If the goat was agitated, it was nothing compared to me and Peter, now facing the backsides of a row of  livestock munching away as the stranded goat attempted to make a break for it by diving forward, backwards, and beneath her neighbors’ legs. Peter, thinking quickly, grabbed the soup pot that we use to measure out food and handed it to me so that I could provide her with her own personal feeding trough. He then got to milking, a slow task given that the goats who are the quickest to come in also happen to be those with the most milk. As it turned out, the stranded goat had a great morning: since I had to keep her occupied till the other goats were finished, she ended up with three servings of food. Oh well. Sometimes, you just need to keep the ladies happy.

We emptied out that round and got ready to bring in the rest — which I wouldn’t have thought would be a problem either.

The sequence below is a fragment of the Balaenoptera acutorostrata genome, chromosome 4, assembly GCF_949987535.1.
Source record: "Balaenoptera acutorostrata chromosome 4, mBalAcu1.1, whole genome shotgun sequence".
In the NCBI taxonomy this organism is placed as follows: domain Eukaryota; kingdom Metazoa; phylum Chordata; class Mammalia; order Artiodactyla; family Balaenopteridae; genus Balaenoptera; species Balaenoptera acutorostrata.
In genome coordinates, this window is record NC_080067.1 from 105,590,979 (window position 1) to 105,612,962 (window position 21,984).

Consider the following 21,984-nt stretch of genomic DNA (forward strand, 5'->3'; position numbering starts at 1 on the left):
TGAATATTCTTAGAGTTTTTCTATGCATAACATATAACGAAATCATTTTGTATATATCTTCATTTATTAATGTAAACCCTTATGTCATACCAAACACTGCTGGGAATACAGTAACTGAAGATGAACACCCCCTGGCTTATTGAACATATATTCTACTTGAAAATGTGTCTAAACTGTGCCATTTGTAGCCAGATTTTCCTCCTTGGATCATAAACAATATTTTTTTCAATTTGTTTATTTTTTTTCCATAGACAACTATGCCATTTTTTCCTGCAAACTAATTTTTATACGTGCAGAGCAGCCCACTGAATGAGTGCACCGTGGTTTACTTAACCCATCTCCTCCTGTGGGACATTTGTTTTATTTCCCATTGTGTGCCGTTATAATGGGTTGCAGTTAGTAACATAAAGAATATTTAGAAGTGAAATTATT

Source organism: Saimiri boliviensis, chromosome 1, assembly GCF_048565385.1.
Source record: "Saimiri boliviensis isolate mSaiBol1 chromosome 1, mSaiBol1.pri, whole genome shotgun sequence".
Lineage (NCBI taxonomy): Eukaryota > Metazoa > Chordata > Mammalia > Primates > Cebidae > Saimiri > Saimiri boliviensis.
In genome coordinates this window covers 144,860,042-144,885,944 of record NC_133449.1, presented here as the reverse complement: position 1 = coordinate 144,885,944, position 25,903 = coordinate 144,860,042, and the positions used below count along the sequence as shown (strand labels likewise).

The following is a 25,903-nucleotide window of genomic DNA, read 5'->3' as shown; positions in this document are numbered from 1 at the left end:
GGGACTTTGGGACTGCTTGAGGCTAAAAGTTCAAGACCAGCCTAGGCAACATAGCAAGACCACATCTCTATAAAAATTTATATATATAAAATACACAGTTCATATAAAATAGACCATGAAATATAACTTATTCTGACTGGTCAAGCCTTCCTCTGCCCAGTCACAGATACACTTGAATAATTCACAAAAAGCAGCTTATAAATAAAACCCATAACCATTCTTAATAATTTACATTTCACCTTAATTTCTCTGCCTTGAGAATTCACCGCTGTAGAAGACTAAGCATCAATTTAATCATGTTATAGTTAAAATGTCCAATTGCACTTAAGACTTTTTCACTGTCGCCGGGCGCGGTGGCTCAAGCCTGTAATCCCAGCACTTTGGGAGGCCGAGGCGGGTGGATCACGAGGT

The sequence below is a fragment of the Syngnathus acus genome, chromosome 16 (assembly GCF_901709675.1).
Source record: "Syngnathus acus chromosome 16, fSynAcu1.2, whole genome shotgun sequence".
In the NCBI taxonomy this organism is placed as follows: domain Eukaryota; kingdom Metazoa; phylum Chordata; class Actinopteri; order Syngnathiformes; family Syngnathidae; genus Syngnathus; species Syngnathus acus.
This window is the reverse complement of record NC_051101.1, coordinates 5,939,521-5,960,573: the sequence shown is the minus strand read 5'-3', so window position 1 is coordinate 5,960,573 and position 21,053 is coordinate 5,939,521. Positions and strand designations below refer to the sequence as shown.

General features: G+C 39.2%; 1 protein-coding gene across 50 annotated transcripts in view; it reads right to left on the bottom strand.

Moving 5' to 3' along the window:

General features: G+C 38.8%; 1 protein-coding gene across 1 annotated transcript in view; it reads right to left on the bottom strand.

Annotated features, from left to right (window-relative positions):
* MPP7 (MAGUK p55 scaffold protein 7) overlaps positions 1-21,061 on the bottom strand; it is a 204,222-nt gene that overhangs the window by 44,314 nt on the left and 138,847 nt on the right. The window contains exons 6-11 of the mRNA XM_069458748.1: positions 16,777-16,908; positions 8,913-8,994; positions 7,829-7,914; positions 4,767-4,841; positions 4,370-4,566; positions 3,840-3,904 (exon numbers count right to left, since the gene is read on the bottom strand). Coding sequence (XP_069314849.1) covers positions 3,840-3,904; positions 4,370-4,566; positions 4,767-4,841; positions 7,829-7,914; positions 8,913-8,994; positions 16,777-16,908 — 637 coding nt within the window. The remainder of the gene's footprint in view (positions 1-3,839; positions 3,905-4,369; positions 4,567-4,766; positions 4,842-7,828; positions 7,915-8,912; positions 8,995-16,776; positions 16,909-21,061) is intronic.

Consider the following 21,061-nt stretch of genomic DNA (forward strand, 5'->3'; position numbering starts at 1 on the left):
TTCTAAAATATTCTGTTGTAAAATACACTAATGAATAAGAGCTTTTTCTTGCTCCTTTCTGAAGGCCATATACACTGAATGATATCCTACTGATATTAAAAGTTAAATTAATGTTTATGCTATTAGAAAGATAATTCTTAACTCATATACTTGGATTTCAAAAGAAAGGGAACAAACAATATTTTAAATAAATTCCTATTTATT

Wrong again. The first three goats we brought in, unused to being the leaders of the pack, took one look at the milking stalls and panicked. What were these crazy things? And where did we want them to put their heads? They began walking in tight circles, glancing at the food, and walking in circles again. I tried talking to them, I tried pointing at the food, I tried gently swatting their bottoms with a folded paper bag. No go. (Or, rather, no goat.)

By now, I was feeling panicked — I’d just grossly overfed one of our top producers, and now we had three animals with bloated udders walking in circles while their colleagues bleated in the background, poking their heads around the edge of the gate as they waited to be let in. Please, God, I thought to myself, don’t let Laurent or Isabelle show up now.

Luckily, they didn’t. Instead, we made the bold move of letting in one additional goat. She turned out to be a leader of the herd, walking right to the end of the row and sticking her head in to feed, ignoring the panic around her. The other goats immediately followed. And about 15 minutes later, my heart rate had returned to normal.

Jun 13 2010

Naughty Kids